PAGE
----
Mary Pope Osborne: Magic Tree House Series: This is on our list for next go around. Gabriella’s teacher recommended this and my nephew is in love!  A fictional series about adventures of two children that incorporates adventurous stories with a non- fictional historical guide to places these children visit and explore.

What are your family’s favorites? We love sharing suggestions! Post your favorites here or on our face book site (Milestones & Miracles). Cuddle up with your little book worm today!!


Letting Them Live THEIR Dreams

“I want Emily to be the best Emily she can be.”
This is what a friend of mine said when she was asked what she wanted for her daughter’s life.  She was speaking from the heart.  She simply wants her daughter to live her life to the fullest and become all that she is meant to be. 
Often times, as parents, we place particular expectations on our children and when those expectations are not met, we are disappointed.  Or even before they are born we have decided their future profession and when they choose a different path we become discouraged.  What we need to realize is that these are OUR expectations and dreams for our children, not theirs.
I was disappointed this fall when my daughter told me she wanted to quit dance class.  In fact, she mentioned it a few times before we finally withdrew her.  I danced from the time I was 3 until I was 14.  Those were some of the best times of my childhood and I wanted the same for her.  I kept thinking she would change her mind if she just kept going, but she didn’t.  I was trying to convince her of the dream I had for her instead of listening to what she wanted for herself.  Now she’s in gymnastics and couldn’t be happier!  I should’ve listened to her sooner. 
I’m sure there will be more times like this in her life when I need to take a step back and remind myself to let her choose her path.  I just want so much for her that I sometimes get carried away!  But the quote above reminds me to celebrate my daughter for who she is; to support her ideas and encourage the good qualities and talents I recognize in her all while NOT pushing my dreams and expectations for her life upon her.  I hope the quote above inspires you to do the same for your child!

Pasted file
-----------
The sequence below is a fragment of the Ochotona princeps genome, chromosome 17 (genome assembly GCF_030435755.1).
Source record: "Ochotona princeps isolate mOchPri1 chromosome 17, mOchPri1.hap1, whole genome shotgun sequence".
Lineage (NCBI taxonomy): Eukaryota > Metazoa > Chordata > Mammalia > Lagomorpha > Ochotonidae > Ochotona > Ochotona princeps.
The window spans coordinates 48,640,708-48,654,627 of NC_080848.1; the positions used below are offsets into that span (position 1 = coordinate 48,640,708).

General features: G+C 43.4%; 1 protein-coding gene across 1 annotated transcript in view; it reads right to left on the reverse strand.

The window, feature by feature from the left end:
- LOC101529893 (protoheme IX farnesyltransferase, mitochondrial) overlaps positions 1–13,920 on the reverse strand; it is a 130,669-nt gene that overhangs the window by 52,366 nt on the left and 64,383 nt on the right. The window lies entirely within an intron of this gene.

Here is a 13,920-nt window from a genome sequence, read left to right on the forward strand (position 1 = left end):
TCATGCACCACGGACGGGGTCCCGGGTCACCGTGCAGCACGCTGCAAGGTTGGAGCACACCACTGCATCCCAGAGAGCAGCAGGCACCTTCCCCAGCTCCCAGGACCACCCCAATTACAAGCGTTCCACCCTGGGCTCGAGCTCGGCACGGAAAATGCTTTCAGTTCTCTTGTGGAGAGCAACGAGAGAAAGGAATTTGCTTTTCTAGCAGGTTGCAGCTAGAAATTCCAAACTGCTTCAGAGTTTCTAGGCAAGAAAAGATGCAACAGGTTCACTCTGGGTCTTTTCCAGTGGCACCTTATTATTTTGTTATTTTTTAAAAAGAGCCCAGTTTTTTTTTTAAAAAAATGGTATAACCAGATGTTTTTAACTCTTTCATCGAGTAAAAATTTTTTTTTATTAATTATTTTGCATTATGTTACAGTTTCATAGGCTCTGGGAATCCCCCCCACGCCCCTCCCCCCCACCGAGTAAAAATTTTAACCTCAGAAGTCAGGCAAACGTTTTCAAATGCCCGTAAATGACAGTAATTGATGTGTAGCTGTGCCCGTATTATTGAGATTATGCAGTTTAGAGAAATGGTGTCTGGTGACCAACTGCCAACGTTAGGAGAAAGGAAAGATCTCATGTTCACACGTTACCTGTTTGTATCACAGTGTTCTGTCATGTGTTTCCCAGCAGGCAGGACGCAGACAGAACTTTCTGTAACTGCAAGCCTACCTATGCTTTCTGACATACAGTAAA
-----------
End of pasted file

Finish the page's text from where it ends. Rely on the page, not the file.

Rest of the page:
The most important lesson I’ve learned from Mr. Rogers

In our job as early interventionists, we work with children and their families as long as they need us from age birth to three years old.  After three years old, in most, but not all cases, they transition to a public preschool program that offers therapies and instruction.
Three years of working with a child and their family often seems to go very quickly and the bond formed is pretty outstanding.  We get the opportunity to become an extension of the family and are in tune with daily routines, extended family and friends, struggles, joys, dreams, and even the quirks of the family dog!
Some people work three years on a building project, a financial deal, or meeting a long -term sales goal. We get to work on building a happy child that can play, learn, and be safe out of their home and parents who feel comfortable with their child trying these new skills, without their parents’ presence, for often the first time.  If both occur, our shared “masterpiece” is complete. 
It’s a very emotional time when we “lose our kids.” Don’t get me wrong; it’s not all triumph and happy tears along the way. We have seen too many tantrums to count, have been hit, bit, and thrown up on.  We’ve wracked our brains at bedtime trying to think of that perfect toy or object to motivate a certain child or how to chose the right words to get through to a parent that doesn’t yet value following through with suggestions we leave behind. But these things pale in comparison to the pride that is felt when that child says their first meaningful word instead of screaming in frustration, can take those steps to get the toy themselves, or can touch their parent’s face to show love and appreciation in their own way.